Meet the Artist……Liam Stevens, piano

Who or what inspired you to take up the piano and pursue a career in music?

I loved football, but I wasn’t going to make it as a footballer even though I loved it. Then I discovered that I didn’t have to play only classical music on the piano. Joining a soul band at high school was probably a big influence.

I was at home in Wigan where I’m from and I watched a TV programme about Oscar Peterson. I think it was an all-night thing, and I thought that’s what I want to do, although I will always love classical music as well.

Who or what have been the most important influences on your musical life and career?

Jazz

Oscar Peterson, Erroll Garner, Nat King Cole, Art Tatum, Wynton Kelly, Kenny Kirkland, Dan Nimmer, Benet Mclean, Benny Green, Ahmad Jamal, Nathan Britton, Ray Brown, Ed Thigpen, Vernell Fournier, Freddie Hubbard, Lee Morgan, Dizzy Gillespie, Charlie Parker, Leo Wright, Clifford Brown, Wynton Marsalis, Phil Woods,,Sonny Stitt, Count Basie, Duke Ellington, Wes Montgomery, Nigel Price, Andy Davies, and Joe Pass, (I could go on forever) I tried to include some British guys!

Classical/Other

Georges Cziffra, Evgeny Kissin, Daniil Trifonov, Anthony Hewitt, Vladimir Horowitz, Itzhak Perlman, Pinchas Zuckermann, Benjamin Grosvenor, Sviatoslav Richter, Glenn Gould, and Rachmaninoff

I’m also a big fan of choral music such as Rachmaninoff’s Vespers and Bach’s St Matthew Passion

What have been the greatest challenges of your career so far?

Being consistent within my own playing

Which performance/recordings are you most proud of?

I’ve only ever recorded one album, and I am very proud of it, although that said, I do prefer playing live.

Which particular works do you think you play best?

Jazz Standards and jazz that really swings. I enjoy playing stride piano as I am a massive Art Tatum fan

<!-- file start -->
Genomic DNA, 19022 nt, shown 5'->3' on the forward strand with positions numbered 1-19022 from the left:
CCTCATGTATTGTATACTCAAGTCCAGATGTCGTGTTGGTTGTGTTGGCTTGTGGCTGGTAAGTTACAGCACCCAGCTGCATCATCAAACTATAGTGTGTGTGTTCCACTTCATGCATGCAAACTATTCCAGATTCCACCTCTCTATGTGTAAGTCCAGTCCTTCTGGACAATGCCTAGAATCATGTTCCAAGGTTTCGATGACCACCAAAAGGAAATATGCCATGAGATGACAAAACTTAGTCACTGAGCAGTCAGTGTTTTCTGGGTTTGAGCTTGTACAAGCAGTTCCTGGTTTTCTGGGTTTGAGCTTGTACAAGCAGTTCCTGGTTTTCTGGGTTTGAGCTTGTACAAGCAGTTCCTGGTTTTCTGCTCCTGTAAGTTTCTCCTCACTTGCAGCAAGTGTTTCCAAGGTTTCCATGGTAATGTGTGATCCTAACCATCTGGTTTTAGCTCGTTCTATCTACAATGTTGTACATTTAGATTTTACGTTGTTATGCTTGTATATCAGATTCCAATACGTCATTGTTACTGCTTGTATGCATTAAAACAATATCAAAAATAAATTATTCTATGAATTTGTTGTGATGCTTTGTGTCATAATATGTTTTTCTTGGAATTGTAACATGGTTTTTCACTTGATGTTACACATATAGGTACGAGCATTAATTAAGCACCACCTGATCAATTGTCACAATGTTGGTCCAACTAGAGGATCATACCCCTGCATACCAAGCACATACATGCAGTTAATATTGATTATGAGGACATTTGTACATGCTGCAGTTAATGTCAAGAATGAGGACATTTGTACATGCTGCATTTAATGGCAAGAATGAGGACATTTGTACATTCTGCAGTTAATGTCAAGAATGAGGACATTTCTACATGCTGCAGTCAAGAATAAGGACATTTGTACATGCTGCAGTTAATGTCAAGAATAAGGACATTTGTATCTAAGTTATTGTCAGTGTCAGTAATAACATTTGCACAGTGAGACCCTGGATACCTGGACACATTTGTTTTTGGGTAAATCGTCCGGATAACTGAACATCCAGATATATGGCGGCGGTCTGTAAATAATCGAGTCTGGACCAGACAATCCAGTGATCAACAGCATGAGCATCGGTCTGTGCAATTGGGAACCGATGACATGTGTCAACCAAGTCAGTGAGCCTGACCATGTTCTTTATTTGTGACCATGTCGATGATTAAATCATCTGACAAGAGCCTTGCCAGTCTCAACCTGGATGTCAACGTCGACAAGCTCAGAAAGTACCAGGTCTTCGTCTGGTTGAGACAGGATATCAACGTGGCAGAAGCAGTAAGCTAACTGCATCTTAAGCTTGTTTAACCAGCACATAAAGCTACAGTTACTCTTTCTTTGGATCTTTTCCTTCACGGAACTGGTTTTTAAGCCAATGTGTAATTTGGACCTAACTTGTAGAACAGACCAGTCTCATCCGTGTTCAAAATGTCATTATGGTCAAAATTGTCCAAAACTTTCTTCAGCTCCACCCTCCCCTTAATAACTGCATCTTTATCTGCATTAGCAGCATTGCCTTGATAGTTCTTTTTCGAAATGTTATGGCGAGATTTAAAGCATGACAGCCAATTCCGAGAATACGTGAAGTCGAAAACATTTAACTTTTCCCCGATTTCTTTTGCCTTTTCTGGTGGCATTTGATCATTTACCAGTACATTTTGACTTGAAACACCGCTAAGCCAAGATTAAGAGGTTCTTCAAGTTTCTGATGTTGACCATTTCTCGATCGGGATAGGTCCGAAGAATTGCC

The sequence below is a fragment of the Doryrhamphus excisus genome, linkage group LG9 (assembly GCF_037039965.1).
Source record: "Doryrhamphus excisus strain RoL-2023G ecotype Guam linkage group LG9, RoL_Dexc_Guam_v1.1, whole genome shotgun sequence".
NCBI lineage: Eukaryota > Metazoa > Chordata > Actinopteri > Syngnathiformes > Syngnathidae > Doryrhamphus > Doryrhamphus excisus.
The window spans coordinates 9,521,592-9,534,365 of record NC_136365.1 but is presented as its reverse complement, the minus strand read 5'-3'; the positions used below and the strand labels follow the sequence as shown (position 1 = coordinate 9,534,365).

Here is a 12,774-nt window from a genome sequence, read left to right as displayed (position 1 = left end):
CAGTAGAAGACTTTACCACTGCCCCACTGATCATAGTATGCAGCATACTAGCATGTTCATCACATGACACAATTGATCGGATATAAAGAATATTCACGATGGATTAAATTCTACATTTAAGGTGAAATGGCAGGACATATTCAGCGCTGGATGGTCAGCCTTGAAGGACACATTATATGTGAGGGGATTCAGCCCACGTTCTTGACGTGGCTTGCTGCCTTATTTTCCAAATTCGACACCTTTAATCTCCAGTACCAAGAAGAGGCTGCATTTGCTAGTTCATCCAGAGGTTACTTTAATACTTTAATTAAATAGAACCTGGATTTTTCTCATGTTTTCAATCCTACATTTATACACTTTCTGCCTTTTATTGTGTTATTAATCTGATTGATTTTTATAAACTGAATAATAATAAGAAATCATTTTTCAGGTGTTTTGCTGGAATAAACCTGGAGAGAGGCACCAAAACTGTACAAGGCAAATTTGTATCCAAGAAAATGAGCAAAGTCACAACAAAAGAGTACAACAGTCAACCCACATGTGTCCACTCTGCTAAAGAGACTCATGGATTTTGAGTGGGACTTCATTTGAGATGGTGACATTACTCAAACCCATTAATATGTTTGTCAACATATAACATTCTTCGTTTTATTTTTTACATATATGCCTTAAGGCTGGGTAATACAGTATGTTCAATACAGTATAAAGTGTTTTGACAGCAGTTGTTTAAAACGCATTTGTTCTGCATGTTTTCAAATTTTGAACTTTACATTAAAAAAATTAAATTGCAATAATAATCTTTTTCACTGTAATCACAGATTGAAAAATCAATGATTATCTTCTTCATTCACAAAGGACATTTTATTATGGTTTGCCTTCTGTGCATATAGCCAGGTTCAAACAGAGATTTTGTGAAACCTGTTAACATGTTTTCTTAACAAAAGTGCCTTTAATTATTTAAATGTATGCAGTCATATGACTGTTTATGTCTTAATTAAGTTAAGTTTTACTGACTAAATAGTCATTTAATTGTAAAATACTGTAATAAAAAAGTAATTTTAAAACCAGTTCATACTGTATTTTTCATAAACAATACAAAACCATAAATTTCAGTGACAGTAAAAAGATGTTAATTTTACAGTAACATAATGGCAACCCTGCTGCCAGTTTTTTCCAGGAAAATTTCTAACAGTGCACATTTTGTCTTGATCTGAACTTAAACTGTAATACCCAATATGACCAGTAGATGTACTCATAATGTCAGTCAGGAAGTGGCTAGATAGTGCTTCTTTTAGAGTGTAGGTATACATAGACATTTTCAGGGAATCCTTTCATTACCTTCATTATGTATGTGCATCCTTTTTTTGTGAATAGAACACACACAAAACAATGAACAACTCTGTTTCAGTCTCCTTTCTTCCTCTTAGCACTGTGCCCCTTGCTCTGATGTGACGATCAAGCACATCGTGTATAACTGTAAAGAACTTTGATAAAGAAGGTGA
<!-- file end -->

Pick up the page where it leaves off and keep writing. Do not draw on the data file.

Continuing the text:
How do you make your repertoire choices from season to season?

I usually let everyone else pick the tunes

Do you have a favourite concert venue to perform in and why?

Piano Bar Soho and most of the jazz clubs in London. I prefer intimacy and having the band close. I think we play more as a unit in these situations. I’m happy to rock up and play anywhere as long as it’s good vibes! If I had to say, probably the smaller places with the smaller audiences. That way we can play more musically as a trio rather than just trying to make lots of noise to overpower a loud audience or fill a big room with sound

What is your most memorable concert experience?

My first solo concert was terrifying but loads of fun. First time playing with Aydenne Simone and Benet Mclean was a roast!

My first late night gig at Pizza Express Soho. I was about 19 and my drummer Joe Dessauer had just turned 18, I think. We were both scared but it was such a good eye-opener as to what we needed to do, and what we could really achieve. My first solo concert was the same, really nerve-wracking but I learnt so much in terms of what I needed to do and achieve

What do you consider to be the most important ideas and concepts to impart to aspiring musicians?

It’s different for everyone. I just really got into a few specific piano players and tried to emulate their style.

Where would you like to be in 10 years’ time?

Same place as I am now! Quite a privilege to play piano for a living

What is your idea of perfect happiness?

It doesn’t exist!

What is your most treasured possession?

My hands. Gotta pay those bills, man!

What do you enjoy doing most?

Cooking, Reading, Beer, Wine, Scotch, Pub, Theatre and watching football

What is your present state of mind?

Rebellious

 

‘Blue Skies’, Liam Stevens’ debut disc, with Aydenne Simone, is available now.

Liam performs with his trio and special guest trumpeter Matthias Beckmann at The Jazz Room at The Bull’s Head on Tuesday 12th September at 8pm and with Aydenne Simone as part of the Blue Skies tour on Thursday 5th October. Full details of all concerts here